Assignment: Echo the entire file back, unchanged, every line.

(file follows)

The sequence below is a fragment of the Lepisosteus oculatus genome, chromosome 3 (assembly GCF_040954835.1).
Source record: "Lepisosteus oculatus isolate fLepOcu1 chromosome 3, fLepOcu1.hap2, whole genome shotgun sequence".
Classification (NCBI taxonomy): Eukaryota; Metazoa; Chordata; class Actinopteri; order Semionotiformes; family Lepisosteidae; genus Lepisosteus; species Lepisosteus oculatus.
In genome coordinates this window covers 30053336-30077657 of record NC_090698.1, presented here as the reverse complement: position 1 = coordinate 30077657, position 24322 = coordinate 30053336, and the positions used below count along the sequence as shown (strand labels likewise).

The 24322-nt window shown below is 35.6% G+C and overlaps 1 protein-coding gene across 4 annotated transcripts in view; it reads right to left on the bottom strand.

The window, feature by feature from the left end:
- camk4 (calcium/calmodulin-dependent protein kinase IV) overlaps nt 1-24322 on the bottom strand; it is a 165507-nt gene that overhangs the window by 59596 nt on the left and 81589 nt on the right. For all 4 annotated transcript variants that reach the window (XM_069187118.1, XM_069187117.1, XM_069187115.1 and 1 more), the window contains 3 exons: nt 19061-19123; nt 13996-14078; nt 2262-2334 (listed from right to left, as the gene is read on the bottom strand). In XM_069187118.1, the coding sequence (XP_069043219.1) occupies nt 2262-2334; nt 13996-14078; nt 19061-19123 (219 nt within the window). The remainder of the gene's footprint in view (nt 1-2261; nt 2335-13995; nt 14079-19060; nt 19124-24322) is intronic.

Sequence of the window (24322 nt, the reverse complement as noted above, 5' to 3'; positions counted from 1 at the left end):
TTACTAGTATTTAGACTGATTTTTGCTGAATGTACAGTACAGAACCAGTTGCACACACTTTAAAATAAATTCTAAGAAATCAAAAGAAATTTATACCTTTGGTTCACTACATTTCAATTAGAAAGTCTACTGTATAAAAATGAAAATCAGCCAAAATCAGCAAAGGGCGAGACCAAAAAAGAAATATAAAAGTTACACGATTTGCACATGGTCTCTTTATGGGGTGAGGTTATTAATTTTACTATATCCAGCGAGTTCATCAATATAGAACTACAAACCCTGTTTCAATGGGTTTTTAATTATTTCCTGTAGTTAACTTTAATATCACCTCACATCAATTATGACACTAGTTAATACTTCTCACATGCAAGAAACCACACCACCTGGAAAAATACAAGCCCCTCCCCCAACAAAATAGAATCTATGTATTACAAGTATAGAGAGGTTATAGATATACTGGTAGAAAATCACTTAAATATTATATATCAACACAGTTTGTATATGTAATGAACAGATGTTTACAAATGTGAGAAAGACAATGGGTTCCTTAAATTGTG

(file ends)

The sequence below is a fragment of the Lepisosteus oculatus genome, chromosome 3 (assembly GCF_040954835.1).
Source record: "Lepisosteus oculatus isolate fLepOcu1 chromosome 3, fLepOcu1.hap2, whole genome shotgun sequence".
Classification (NCBI taxonomy): Eukaryota; Metazoa; Chordata; class Actinopteri; order Semionotiformes; family Lepisosteidae; genus Lepisosteus; species Lepisosteus oculatus.
In genome coordinates this window covers 30053336-30077657 of record NC_090698.1, presented here as the reverse complement: position 1 = coordinate 30077657, position 24322 = coordinate 30053336, and the positions used below count along the sequence as shown (strand labels likewise).

The 24322-nt window shown below is 35.6% G+C and overlaps 1 protein-coding gene across 4 annotated transcripts in view; it reads right to left on the bottom strand.

The window, feature by feature from the left end:
- camk4 (calcium/calmodulin-dependent protein kinase IV) overlaps nt 1-24322 on the bottom strand; it is a 165507-nt gene that overhangs the window by 59596 nt on the left and 81589 nt on the right. For all 4 annotated transcript variants that reach the window (XM_069187118.1, XM_069187117.1, XM_069187115.1 and 1 more), the window contains 3 exons: nt 19061-19123; nt 13996-14078; nt 2262-2334 (listed from right to left, as the gene is read on the bottom strand). In XM_069187118.1, the coding sequence (XP_069043219.1) occupies nt 2262-2334; nt 13996-14078; nt 19061-19123 (219 nt within the window). The remainder of the gene's footprint in view (nt 1-2261; nt 2335-13995; nt 14079-19060; nt 19124-24322) is intronic.

Sequence of the window (24322 nt, the reverse complement as noted above, 5' to 3'; positions counted from 1 at the left end):
TTACTAGTATTTAGACTGATTTTTGCTGAATGTACAGTACAGAACCAGTTGCACACACTTTAAAATAAATTCTAAGAAATCAAAAGAAATTTATACCTTTGGTTCACTACATTTCAATTAGAAAGTCTACTGTATAAAAATGAAAATCAGCCAAAATCAGCAAAGGGCGAGACCAAAAAAGAAATATAAAAGTTACACGATTTGCACATGGTCTCTTTATGGGGTGAGGTTATTAATTTTACTATATCCAGCGAGTTCATCAATATAGAACTACAAACCCTGTTTCAATGGGTTTTTAATTATTTCCTGTAGTTAACTTTAATATCACCTCACATCAATTATGACACTAGTTAATACTTCTCACATGCAAGAAACCACACCACCTGGAAAAATACAAGCCCCTCCCCCAACAAAATAGAATCTATGTATTACAAGTATAGAGAGGTTATAGATATACTGGTAGAAAATCACTTAAATATTATATATCAACACAGTTTGTATATGTAATGAACAGATGTTTACAAATGTGAGAAAGACAATGGGTTCCTTAAATTGTG